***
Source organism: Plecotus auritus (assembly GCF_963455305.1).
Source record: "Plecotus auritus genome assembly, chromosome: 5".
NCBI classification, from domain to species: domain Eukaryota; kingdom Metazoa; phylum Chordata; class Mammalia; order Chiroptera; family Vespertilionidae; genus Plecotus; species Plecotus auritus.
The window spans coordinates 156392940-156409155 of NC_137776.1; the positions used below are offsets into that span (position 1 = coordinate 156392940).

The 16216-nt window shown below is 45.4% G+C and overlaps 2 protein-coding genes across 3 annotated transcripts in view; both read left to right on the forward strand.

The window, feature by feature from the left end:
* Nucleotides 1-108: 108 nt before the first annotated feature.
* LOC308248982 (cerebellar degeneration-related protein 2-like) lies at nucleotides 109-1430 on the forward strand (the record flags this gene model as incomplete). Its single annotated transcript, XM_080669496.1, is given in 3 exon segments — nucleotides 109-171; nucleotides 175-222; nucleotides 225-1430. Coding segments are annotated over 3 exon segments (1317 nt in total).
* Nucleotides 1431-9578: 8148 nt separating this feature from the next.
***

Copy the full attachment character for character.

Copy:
Source organism: Plecotus auritus (assembly GCF_963455305.1).
Source record: "Plecotus auritus genome assembly, chromosome: 5".
NCBI classification, from domain to species: domain Eukaryota; kingdom Metazoa; phylum Chordata; class Mammalia; order Chiroptera; family Vespertilionidae; genus Plecotus; species Plecotus auritus.
The window spans coordinates 156392940-156409155 of NC_137776.1; the positions used below are offsets into that span (position 1 = coordinate 156392940).

The 16216-nt window shown below is 45.4% G+C and overlaps 2 protein-coding genes across 3 annotated transcripts in view; both read left to right on the forward strand.

The window, feature by feature from the left end:
* Nucleotides 1-108: 108 nt before the first annotated feature.
* LOC308248982 (cerebellar degeneration-related protein 2-like) lies at nucleotides 109-1430 on the forward strand (the record flags this gene model as incomplete). Its single annotated transcript, XM_080669496.1, is given in 3 exon segments — nucleotides 109-171; nucleotides 175-222; nucleotides 225-1430. Coding segments are annotated over 3 exon segments (1317 nt in total).
* Nucleotides 1431-9578: 8148 nt separating this feature from the next.